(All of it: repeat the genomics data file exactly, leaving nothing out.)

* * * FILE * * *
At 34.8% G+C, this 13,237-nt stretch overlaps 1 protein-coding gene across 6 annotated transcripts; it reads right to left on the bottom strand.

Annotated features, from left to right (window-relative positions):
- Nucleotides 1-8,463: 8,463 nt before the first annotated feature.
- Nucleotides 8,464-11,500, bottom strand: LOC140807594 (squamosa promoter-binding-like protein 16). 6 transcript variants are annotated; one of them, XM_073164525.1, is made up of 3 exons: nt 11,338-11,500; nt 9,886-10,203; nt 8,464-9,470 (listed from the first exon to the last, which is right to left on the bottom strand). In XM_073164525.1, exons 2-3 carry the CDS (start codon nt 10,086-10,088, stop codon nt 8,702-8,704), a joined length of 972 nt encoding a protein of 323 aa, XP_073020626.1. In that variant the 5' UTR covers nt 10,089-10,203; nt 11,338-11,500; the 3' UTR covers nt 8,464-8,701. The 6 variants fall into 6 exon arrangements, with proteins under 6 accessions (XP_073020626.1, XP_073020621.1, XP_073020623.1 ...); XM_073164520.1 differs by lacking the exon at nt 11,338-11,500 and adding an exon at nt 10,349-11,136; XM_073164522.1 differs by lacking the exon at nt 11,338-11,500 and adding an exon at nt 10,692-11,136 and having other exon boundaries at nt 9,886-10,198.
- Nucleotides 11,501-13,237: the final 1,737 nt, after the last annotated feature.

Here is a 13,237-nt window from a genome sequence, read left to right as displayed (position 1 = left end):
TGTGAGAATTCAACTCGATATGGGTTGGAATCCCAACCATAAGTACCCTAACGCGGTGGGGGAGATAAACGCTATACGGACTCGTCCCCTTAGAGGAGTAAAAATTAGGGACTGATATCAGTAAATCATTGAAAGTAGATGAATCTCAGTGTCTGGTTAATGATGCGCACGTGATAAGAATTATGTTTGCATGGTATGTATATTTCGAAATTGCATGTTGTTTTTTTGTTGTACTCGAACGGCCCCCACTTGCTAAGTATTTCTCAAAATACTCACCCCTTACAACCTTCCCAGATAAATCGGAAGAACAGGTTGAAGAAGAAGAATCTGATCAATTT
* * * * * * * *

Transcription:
At 34.8% G+C, this 13,237-nt stretch overlaps 1 protein-coding gene across 6 annotated transcripts; it reads right to left on the bottom strand.

Annotated features, from left to right (window-relative positions):
- Nucleotides 1-8,463: 8,463 nt before the first annotated feature.
- Nucleotides 8,464-11,500, bottom strand: LOC140807594 (squamosa promoter-binding-like protein 16). 6 transcript variants are annotated; one of them, XM_073164525.1, is made up of 3 exons: nt 11,338-11,500; nt 9,886-10,203; nt 8,464-9,470 (listed from the first exon to the last, which is right to left on the bottom strand). In XM_073164525.1, exons 2-3 carry the CDS (start codon nt 10,086-10,088, stop codon nt 8,702-8,704), a joined length of 972 nt encoding a protein of 323 aa, XP_073020626.1. In that variant the 5' UTR covers nt 10,089-10,203; nt 11,338-11,500; the 3' UTR covers nt 8,464-8,701. The 6 variants fall into 6 exon arrangements, with proteins under 6 accessions (XP_073020626.1, XP_073020621.1, XP_073020623.1 ...); XM_073164520.1 differs by lacking the exon at nt 11,338-11,500 and adding an exon at nt 10,349-11,136; XM_073164522.1 differs by lacking the exon at nt 11,338-11,500 and adding an exon at nt 10,692-11,136 and having other exon boundaries at nt 9,886-10,198.
- Nucleotides 11,501-13,237: the final 1,737 nt, after the last annotated feature.

Here is a 13,237-nt window from a genome sequence, read left to right as displayed (position 1 = left end):
TGTGAGAATTCAACTCGATATGGGTTGGAATCCCAACCATAAGTACCCTAACGCGGTGGGGGAGATAAACGCTATACGGACTCGTCCCCTTAGAGGAGTAAAAATTAGGGACTGATATCAGTAAATCATTGAAAGTAGATGAATCTCAGTGTCTGGTTAATGATGCGCACGTGATAAGAATTATGTTTGCATGGTATGTATATTTCGAAATTGCATGTTGTTTTTTTGTTGTACTCGAACGGCCCCCACTTGCTAAGTATTTCTCAAAATACTCACCCCTTACAACCTTCCCAGATAAATCGGAAGAACAGGTTGAAGAAGAAGAATCTGATCAATTT